LONDON — Britain's phone hacking scandal intensified Wednesday as the scope of tabloid intrusion into private voice mails became clearer: Murder victims. Terror victims. Film stars. Sports figures. Politicians. The royal family's entourage.
Almost no one, it seems, was safe from a tabloid determined to beat its rivals, whatever it takes.
The focal point is the News of the World — now facing a spreading advertising boycott — and the top executives of its parent companies: Rebekah Brooks, chief executive of News International, and her boss, media potentate Rupert Murdoch.
In his first comment on the matter, Murdoch said Wednesday Brooks would continue to lead his British newspaper operation despite calls for her resignation.
The scandal, which has already touched the office of Prime Minister David Cameron, widened as the Metropolitan Police confirmed they were investigating evidence from News International that the tabloid made illegal payments to police officers in its quest for information.
The list of potential victims grew. Revelations emerged that the phones of relatives of people killed in the July 7, 2005, terrorist attacks on London's transit system, as well as those tied to two more slain schoolgirls, may have been targeted.
Graham Foulkes, whose 22-year-old son, David, died in the 2005 terrorist attacks, was told by police that he was on a list of potential hacking victims.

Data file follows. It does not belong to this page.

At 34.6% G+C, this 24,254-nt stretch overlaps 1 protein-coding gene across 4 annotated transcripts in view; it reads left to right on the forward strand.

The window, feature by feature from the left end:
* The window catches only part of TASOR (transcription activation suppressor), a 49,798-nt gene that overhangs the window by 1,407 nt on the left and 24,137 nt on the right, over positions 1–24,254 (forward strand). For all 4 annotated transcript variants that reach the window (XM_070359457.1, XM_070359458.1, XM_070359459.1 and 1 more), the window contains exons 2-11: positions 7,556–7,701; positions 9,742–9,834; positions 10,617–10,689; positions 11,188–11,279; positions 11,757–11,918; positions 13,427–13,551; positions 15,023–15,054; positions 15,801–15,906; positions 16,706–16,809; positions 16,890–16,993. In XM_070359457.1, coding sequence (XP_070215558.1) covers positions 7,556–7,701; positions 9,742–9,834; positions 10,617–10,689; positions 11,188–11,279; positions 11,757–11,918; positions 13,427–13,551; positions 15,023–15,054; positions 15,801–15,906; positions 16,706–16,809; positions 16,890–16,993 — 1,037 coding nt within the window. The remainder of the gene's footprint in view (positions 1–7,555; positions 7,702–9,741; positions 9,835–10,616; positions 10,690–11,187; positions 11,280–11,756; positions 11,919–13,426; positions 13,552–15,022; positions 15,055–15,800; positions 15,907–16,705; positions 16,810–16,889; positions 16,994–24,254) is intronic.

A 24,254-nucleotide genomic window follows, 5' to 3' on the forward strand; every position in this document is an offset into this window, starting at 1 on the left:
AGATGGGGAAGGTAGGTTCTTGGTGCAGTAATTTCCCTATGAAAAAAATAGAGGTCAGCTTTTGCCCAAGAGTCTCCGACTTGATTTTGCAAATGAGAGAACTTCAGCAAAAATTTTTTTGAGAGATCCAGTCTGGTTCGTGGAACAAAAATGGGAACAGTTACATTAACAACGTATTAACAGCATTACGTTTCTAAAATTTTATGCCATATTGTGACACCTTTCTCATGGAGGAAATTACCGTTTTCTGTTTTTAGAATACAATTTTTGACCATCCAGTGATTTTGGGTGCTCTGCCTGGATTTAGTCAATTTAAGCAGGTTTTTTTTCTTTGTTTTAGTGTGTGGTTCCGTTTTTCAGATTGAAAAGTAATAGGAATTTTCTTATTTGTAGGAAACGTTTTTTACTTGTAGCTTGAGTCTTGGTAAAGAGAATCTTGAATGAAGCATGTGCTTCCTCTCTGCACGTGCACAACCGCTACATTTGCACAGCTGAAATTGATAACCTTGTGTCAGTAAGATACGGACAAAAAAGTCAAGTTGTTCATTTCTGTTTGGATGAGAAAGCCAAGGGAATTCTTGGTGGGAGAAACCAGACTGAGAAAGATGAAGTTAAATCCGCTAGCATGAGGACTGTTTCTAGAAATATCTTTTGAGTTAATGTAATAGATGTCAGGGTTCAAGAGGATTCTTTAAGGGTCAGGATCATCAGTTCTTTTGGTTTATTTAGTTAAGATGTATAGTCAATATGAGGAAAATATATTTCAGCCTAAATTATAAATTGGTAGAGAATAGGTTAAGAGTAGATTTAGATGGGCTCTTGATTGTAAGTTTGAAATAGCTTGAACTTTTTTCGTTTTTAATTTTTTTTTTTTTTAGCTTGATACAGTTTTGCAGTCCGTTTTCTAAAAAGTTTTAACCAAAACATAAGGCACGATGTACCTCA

Foulkes, who plans to mourn his son on today's sixth anniversary of the attack, demanded the resignation of Brooks. She is the former News of the World editor who is now chief executive of News International, the U.K. newspaper division of Murdoch's News Corp. media empire. News Corp. owns a swath of newspapers, including News of the World, the Sun, and the Wall Street Journal.
"She's got to go," Foulkes said. "She cannot say, oops, sorry, we've been caught out. Of course she's responsible for the ethos and practices of her department. Her position is untenable."
Brooks maintains she did not know about the phone hacking. She said she will continue to direct the company.
Foulkes also challenged Murdoch to meet with him to discuss the intrusion into his privacy. "I doubt he's brave enough to face me," he said.
Lawmakers held an emergency debate to call for the prosecution of those responsible for hacking into the phone of Milly Dowler, the 13-year-old murder victim whose case touched off the scandal, and others. The paper is accused of hampering the police investigation by deleting some of Milly's phone messages, which gave her parents and police false hope that she was still alive after she disappeared in 2002.
"We are no longer talking here about politicians and celebrities,'' Cameron said, "we are talking about murder victims, potentially terrorist victims, having their phones hacked into."